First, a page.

Four-Wide Fot Finish!
Photo by Todd Davis/LAT.

The Firestone Indy Lights drivers at Indianapolis Motor Speedway put on a show Friday that won’t soon be forgotten. Not only did the Freedom 100 Race come down to the final corner on the final lap with four drivers driving side by side for a photo finish, they did it with respect and sportsmanship. No rough driving, no crashing, just clean, side-by-side racing, with the closest-ever oval Margin of Victory in the history of The Brickyard…0.0026 seconds.

Peter Dempsey
Peter Dempsey

PETER DEMPSEY/Belardi Auto Racing Honda eased into the already three-wide lineup and held off Rookies GABBY CHAVES and pole sitter SAGE KARAM/Schmidt Peterson Racing c/w Curb-Agajanian, and points leader, CARLOS MUNOZ/Andretti Autosport, who fell from first to fourth on the last lap.

Afterwards, Karom voiced what many thought and said about the young lions and their exciting finish. “The IndyCar drivers know now we race each other with respect. We’re supposed to be the up and coming. We showed some really good sportsmanship out there and raced each other really clean. So hopefully when we get there, we’ll race them with respect. JOSEF NEWGARDEN came down to commend us on our driving.”

Newgarden, a sophomore IndyCar driver with Sarah Fisher Hartman Racing, had been in the TV broadcast booth doing color commentary, along with DAVY HAMILTON and MICHAEL KING. At the finish Newgarden jumped up with both hands in the air yelling with excitement.

Dempsey, hot off his first-ever Lights victory, said “Hats off to the other three guys. We all raced each other so fair, and that’s what racing is about for me. They could have put me into the wall there coming to the line, but fortunately they left me just enough room to squeeze by. That’s exactly what this series needed. You’re not going to get it better than four-wide across the line. I can’t complain about an Irishman coming across there first.”

STEFAN WILSON, brother of IndyCar driver, JUSTIN WILSON/Dale Coyne Racing, was spotting for Dempsey. Wilson told Dempsey “they’re all going to spread out coming to the line. Once we went three wide, my bloody car just soaked up like a dream and Gabby Chaves left me enough room along the wall, and — happy days — I crossed the line first by two thousandths. This is the one race we wanted to try to win and we pulled it off. For me to win in front of so many spectators and to give them such a great show as well is what’s needed for the junior formula. So hopefully this helps and roll on to the next race.”

Chaves’s take post-race: “I thought it was going to be three-wide at the finish, and all of a sudden here comes Peter and I’m thinking, ‘Oh, my gosh, how can I make my car wider.’ He got me by a hair or two. I’m definitely going to have nightmares over this.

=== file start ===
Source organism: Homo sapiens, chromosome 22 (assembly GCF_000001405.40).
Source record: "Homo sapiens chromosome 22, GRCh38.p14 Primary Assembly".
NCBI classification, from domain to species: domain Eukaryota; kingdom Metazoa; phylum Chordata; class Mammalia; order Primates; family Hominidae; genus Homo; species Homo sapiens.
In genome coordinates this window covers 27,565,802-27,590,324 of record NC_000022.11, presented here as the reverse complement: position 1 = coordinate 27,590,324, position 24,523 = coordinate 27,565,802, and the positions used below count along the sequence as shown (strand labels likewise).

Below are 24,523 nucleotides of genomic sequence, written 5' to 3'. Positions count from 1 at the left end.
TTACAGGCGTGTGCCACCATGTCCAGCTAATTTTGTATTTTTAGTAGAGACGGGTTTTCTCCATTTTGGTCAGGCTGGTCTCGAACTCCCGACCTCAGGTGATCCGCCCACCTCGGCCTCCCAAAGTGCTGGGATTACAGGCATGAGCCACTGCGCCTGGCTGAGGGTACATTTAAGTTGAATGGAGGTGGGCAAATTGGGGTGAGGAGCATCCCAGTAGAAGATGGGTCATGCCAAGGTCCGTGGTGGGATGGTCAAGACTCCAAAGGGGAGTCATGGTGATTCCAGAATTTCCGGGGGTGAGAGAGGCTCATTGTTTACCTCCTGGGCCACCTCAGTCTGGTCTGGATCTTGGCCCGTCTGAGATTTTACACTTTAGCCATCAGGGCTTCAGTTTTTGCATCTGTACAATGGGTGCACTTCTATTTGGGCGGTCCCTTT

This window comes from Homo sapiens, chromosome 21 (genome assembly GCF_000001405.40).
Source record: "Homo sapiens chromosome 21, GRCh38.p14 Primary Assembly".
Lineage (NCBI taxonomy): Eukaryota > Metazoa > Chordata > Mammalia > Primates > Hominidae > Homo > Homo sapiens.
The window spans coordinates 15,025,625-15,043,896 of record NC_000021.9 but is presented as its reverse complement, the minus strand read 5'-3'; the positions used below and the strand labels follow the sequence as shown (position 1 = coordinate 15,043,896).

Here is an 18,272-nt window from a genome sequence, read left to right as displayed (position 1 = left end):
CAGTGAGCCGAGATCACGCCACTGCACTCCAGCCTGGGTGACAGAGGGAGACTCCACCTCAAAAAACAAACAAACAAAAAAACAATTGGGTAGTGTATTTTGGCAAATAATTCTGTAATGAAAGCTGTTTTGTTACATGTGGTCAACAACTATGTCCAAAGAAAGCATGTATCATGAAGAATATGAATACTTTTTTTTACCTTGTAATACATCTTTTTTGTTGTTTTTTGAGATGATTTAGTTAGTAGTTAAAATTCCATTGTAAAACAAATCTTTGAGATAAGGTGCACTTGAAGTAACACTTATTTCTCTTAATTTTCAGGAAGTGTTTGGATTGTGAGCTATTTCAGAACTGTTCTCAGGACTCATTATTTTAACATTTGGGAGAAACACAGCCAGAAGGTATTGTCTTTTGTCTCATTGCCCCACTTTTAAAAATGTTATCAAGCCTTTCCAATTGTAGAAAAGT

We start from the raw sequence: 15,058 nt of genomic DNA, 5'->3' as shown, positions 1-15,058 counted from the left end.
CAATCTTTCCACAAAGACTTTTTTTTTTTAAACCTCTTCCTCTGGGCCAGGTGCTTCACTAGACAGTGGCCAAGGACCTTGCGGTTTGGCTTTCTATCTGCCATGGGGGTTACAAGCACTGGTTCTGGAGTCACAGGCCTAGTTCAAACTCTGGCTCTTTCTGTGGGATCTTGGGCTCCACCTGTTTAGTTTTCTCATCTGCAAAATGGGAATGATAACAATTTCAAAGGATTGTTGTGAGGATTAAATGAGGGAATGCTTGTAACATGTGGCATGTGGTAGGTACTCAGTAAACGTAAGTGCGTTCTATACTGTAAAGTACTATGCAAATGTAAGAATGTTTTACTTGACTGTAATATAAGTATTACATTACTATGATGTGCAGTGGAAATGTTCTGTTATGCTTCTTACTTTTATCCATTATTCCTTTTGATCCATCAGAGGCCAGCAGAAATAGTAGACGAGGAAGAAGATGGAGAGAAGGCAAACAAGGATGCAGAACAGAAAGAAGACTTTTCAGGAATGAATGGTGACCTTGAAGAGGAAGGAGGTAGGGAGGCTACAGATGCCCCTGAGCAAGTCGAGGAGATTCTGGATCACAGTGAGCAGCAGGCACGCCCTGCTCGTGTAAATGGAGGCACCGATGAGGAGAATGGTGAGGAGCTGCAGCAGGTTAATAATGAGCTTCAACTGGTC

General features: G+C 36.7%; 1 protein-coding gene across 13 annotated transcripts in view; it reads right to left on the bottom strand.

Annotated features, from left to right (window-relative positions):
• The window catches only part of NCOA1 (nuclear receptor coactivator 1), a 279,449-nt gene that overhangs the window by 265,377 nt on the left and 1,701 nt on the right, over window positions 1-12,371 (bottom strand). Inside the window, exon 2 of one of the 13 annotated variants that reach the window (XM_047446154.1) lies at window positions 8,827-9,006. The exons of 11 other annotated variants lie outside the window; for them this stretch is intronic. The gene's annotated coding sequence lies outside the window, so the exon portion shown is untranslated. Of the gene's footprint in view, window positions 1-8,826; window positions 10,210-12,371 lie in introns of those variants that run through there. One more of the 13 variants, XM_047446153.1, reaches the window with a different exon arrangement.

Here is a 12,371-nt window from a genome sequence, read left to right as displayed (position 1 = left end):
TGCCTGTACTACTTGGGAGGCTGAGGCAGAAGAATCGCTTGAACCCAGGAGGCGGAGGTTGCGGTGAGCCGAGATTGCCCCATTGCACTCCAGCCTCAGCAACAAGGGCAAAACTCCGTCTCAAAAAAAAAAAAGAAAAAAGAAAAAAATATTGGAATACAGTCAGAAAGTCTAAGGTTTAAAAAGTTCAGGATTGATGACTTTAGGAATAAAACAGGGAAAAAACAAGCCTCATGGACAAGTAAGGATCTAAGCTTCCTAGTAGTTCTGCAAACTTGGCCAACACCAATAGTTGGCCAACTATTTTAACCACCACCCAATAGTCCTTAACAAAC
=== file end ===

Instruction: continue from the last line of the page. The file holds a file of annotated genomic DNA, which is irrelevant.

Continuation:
“It was really close and I knew if the line was three feet further back, it would have been my race. I’m going to have a talk with the track engineer. But what a race. I can’t complain. If not this time, next time.”

Sage Karom
Sage Karom

Polesitter Karom led the first 27 laps, before being passed by Munoz, who led the next 12 laps of the 40-lap race. Karom finished third.

“I said I wanted to stay in second the whole race and last lap, Turn Three, make a move. Carlos blocked well low, which I expected, and I went high. Gabby got a good draft and he made it three-wide. Gosh, I didn’t breathe, I think, that whole lap. It just was, just being so precise in the middle of two cars. I’m like feeling the wind off his tires and Carlos’ tires, and it’s just like swaying my car just like very little, and I’m just like trying to keep it as right in the middle as possible. I got to feel like those little string things that come off the Firestone tires, the sidewalls, I swear I think they were like rubbing each other. It was insane. So then I looked in my mirrors and saw Dempsey coming up high, and I was like, ‘Oh my gosh, I’m going to get third.’ And that’s what we got. It’s a heartbreaker. Me and Gabby live in the same apartment complex, so I’m pretty sure all the neighbors are going to hear us crying each other to sleep.”

Karom later said he watched the replay about thirty times. “It never gets old and the results never change.”

The one caution was for Rookie KYLE O’GARA/SFHRD/RW/SPM-Moynahan Williams, who spun out on the second lap and hit the Turn Four wall. He was unhurt, but retired.

Dempsey turned the race’s fastest time of 191.770 mph on Lap 33.

Munoz continues to lead the standings, with 167 points, with Dempsey now second with 140, Chaves is third with 139 and Karom fourth with 138. Fifth in points is Rookie JACK HAWKSWORTH/Schmidt Peterson Racing c/w Curb Agajanian with 132 points. He finished tenth after an accident.

The race was well-received on the live NBCSN telecast and with the many fans in the grandstands, who were on their feet cheering the last lap. Many estimated the 2013 Carb Day crowd larger than 2012.

The next Firestone Indy Lights race is 14-15 June, 2013 at The Milwaukee Mile.

Carb Day Crowd